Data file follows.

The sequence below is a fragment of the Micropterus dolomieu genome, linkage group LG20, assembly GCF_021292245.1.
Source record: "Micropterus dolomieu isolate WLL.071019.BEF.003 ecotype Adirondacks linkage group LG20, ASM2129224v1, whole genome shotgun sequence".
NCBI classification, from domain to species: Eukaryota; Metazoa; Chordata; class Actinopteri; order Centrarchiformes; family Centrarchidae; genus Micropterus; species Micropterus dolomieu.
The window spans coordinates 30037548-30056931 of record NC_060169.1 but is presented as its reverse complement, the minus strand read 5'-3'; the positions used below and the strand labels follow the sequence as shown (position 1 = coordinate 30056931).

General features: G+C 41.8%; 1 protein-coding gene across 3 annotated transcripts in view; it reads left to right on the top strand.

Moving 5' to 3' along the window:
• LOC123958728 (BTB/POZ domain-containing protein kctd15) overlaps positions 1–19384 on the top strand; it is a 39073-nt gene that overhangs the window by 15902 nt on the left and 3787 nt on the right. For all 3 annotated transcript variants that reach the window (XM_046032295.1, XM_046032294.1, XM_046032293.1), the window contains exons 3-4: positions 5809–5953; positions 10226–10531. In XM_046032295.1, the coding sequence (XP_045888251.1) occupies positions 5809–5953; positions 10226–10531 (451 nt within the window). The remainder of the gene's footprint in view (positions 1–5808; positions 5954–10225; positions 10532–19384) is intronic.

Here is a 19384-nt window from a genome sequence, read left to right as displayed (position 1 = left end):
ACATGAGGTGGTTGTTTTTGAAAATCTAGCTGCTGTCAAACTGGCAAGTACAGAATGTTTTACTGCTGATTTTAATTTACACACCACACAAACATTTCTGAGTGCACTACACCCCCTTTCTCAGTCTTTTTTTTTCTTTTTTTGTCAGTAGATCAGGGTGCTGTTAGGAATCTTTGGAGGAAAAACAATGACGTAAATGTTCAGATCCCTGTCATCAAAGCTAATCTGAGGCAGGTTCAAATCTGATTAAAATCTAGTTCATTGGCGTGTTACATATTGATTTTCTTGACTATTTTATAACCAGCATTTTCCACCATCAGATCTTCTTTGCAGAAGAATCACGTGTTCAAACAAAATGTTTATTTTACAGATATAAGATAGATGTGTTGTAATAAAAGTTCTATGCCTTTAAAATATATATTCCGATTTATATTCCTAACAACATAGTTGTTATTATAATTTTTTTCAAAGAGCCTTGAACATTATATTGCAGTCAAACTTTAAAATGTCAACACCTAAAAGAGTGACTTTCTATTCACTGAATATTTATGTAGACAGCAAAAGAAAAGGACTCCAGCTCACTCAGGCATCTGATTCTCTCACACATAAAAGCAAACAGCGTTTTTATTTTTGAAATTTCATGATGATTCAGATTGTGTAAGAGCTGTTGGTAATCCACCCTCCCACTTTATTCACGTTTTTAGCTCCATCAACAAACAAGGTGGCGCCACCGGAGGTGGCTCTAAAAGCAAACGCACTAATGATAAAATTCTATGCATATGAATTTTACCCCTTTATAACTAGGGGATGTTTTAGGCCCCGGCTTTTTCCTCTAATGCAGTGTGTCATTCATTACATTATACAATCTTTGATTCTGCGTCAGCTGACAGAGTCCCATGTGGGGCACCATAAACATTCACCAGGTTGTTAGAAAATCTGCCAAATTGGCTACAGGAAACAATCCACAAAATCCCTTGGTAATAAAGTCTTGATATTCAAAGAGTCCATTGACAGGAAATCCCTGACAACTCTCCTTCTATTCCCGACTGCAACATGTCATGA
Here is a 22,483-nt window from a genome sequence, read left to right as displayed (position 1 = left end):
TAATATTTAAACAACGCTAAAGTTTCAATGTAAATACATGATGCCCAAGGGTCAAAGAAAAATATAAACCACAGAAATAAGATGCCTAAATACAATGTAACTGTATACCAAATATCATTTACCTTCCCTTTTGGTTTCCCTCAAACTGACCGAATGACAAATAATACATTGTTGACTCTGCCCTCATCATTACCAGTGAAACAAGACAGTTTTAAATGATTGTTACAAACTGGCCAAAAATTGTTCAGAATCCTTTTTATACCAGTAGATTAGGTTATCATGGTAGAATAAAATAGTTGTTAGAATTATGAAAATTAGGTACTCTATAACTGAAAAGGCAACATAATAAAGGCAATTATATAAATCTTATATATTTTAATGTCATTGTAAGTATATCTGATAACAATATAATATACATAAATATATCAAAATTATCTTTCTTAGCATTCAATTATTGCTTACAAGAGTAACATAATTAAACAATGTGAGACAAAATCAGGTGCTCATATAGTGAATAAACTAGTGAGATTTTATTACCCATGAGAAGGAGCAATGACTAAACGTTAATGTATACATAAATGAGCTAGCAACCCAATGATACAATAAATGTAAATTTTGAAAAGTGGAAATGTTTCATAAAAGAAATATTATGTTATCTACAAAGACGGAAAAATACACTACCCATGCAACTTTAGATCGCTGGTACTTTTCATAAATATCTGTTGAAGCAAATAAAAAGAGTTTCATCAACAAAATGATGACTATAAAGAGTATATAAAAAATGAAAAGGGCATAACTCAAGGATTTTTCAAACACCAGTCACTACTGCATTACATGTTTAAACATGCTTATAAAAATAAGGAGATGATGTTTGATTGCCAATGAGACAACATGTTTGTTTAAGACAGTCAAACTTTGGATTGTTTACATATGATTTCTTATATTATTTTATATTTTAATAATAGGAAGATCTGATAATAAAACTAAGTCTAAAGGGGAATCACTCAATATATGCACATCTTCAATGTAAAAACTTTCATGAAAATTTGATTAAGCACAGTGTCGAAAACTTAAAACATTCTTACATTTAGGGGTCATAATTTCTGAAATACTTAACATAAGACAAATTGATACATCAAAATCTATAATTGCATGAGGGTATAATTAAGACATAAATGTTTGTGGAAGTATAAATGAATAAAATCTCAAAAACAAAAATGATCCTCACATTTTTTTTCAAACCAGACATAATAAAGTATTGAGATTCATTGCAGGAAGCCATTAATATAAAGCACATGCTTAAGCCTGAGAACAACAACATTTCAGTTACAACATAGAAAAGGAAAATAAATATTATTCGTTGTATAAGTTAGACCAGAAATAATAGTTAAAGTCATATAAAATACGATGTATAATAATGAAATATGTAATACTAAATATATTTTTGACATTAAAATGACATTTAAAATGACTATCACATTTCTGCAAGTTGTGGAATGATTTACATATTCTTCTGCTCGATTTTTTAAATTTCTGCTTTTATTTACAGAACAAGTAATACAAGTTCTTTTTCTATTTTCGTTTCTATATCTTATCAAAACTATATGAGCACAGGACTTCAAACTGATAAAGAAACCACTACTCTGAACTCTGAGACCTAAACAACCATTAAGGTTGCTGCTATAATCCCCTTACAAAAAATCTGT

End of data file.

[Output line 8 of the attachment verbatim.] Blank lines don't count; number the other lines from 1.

Here is a 19384-nt window from a genome sequence, read left to right as displayed (position 1 = left end):